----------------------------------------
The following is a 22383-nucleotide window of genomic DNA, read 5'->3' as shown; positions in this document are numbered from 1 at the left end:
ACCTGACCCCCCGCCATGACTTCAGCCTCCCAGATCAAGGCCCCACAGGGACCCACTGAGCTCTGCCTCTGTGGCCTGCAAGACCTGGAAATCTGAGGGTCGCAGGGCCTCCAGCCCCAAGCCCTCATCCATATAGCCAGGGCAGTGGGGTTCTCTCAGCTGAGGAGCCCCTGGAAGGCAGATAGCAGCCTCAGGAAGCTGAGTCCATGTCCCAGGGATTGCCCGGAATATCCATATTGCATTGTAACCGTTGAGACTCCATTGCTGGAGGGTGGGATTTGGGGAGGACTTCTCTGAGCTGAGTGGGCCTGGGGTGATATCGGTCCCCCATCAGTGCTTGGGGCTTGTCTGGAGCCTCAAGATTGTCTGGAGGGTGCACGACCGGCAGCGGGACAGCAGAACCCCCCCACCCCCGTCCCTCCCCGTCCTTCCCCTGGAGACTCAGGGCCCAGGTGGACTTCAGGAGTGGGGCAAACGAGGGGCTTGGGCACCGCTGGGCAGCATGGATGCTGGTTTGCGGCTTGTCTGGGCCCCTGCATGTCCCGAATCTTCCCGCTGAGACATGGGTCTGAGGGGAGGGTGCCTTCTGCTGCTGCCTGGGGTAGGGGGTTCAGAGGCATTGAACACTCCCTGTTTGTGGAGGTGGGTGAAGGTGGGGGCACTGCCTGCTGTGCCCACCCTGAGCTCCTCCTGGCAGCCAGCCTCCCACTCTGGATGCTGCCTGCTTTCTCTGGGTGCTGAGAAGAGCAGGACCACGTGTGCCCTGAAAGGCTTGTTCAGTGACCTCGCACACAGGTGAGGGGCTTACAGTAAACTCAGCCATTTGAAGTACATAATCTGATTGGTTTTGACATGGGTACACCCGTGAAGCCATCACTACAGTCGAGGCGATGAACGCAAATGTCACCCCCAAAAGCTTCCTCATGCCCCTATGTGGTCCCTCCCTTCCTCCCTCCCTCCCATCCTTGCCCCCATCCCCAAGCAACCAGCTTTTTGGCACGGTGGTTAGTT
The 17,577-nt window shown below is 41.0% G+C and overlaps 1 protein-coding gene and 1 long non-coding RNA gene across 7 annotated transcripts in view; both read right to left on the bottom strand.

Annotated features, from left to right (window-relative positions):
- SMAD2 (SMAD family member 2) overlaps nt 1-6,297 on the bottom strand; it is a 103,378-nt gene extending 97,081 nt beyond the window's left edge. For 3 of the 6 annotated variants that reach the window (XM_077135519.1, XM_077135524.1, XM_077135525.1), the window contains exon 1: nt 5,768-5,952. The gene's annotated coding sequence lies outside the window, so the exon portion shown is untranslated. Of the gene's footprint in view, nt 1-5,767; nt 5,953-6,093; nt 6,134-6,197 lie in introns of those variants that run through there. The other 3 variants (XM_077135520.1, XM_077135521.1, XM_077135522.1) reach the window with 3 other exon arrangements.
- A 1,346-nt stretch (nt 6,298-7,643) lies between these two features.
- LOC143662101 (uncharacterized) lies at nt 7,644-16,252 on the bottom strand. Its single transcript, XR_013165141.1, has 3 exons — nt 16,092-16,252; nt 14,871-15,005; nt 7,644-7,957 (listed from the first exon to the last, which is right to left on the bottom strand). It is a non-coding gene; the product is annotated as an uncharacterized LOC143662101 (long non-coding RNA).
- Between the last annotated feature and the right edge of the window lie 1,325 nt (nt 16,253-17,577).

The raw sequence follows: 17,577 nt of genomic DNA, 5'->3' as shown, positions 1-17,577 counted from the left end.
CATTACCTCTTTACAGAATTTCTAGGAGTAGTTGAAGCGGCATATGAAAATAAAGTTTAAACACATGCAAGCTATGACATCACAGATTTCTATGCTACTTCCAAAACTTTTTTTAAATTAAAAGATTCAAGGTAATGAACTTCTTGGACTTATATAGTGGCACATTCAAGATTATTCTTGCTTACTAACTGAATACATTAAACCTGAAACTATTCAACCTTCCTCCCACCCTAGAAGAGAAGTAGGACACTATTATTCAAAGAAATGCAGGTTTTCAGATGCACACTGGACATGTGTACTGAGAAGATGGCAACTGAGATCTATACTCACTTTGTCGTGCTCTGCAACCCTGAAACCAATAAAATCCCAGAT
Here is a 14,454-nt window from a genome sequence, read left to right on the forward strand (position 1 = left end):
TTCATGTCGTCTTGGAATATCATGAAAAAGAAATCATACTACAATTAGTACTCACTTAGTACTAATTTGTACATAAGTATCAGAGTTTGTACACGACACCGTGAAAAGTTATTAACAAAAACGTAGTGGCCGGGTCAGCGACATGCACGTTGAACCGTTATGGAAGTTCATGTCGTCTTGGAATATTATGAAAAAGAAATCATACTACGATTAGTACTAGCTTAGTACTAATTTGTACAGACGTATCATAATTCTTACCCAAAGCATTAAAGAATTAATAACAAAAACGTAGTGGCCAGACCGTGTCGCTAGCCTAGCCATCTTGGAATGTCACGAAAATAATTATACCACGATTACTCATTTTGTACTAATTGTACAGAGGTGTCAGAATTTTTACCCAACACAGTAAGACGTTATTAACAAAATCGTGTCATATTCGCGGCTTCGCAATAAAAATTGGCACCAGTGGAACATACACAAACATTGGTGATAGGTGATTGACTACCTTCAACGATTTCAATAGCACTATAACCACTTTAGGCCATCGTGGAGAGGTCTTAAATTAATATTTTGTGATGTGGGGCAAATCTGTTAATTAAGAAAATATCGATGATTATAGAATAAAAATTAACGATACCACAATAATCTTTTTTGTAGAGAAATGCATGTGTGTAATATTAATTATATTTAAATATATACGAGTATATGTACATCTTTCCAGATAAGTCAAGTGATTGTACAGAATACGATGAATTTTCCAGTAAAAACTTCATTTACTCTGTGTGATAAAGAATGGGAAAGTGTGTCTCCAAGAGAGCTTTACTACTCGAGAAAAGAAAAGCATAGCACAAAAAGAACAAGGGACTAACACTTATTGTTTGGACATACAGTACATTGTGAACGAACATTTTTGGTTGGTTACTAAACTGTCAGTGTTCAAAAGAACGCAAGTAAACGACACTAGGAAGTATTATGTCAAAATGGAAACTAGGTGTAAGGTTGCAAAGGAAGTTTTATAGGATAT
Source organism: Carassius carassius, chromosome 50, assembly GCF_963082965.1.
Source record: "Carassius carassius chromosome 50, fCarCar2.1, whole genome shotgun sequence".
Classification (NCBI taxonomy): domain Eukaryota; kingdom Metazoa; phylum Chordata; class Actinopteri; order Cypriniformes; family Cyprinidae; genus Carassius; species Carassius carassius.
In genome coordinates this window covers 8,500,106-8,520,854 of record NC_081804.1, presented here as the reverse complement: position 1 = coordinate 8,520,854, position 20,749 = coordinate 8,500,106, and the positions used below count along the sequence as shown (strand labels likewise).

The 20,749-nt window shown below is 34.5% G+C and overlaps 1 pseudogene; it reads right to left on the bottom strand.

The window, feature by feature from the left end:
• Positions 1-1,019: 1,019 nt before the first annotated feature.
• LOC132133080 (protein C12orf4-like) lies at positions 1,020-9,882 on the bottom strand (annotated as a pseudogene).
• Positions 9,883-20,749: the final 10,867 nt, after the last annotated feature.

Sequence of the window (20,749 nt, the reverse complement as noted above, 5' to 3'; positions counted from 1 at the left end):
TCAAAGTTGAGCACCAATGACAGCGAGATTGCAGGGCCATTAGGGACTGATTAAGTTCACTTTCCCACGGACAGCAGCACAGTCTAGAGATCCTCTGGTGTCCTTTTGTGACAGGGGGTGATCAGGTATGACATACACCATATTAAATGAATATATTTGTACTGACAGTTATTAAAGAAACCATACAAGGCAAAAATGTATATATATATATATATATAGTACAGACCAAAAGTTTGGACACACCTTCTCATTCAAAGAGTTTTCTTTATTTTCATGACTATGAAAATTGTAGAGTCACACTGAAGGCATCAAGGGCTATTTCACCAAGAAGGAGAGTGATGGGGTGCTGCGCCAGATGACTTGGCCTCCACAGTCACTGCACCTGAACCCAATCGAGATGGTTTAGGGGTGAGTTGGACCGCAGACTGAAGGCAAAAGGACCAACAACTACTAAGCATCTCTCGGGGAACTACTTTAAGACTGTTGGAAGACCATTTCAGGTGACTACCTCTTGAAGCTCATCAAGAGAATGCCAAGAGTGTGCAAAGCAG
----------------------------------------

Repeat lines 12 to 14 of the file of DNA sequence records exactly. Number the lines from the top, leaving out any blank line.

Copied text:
TTCATGTCGTCTTGGAATATCATGAAAAAGAAATCATACTACAATTAGTACTCACTTAGTACTAATTTGTACATAAGTATCAGAGTTTGTACACGACACCGTGAAAAGTTATTAACAAAAACGTAGTGGCCGGGTCAGCGACATGCACGTTGAACCGTTATGGAAGTTCATGTCGTCTTGGAATATTATGAAAAAGAAATCATACTACGATTAGTACTAGCTTAGTACTAATTTGTACAGACGTATCATAATTCTTACCCAAAGCATTAAAGAATTAATAACAAAAACGTAGTGGCCAGACCGTGTCGCTAGCCTAGCCATCTTGGAATGTCACGAAAATAATTATACCACGATTACTCATTTTGTACTAATTGTACAGAGGTGTCAGAATTTTTACCCAACACAGTAAGACGTTATTAACAAAATCGTGTCATATTCGCGGCTTCGCAATAAAAATTGGCACCAGTGGAACATACACAAACATTGGTGATAGGTGATTGACTACCTTCAACGATTTCAATAGCACTATAACCACTTTAGGCCATCGTGGAGAGGTCTTAAATTAATATTTTGTGATGTGGGGCAAATCTGTTAATTAAGAAAATATCGATGATTATAGAATAAAAATTAACGATACCACAATAATCTTTTTTGTAGAGAAATGCATGTGTGTAATATTAATTATATTTAAATATATACGAGTATATGTACATCTTTCCAGATAAGTCAAGTGATTGTACAGAATACGATGAATTTTCCAGTAAAAACTTCATTTACTCTGTGTGATAAAGAATGGGAAAGTGTGTCTCCAAGAGAGCTTTACTACTCGAGAAAAGAAAAGCATAGCACAAAAAGAACAAGGGACTAACACTTATTGTTTGGACATACAGTACATTGTGAACGAACATTTTTGGTTGGTTACTAAACTGTCAGTGTTCAAAAGAACGCAAGTAAACGACACTAGGAAGTATTATGTCAAAATGGAAACTAGGTGTAAGGTTGCAAAGGAAGTTTTATAGGATAT
Source organism: Carassius carassius, chromosome 50, assembly GCF_963082965.1.
Source record: "Carassius carassius chromosome 50, fCarCar2.1, whole genome shotgun sequence".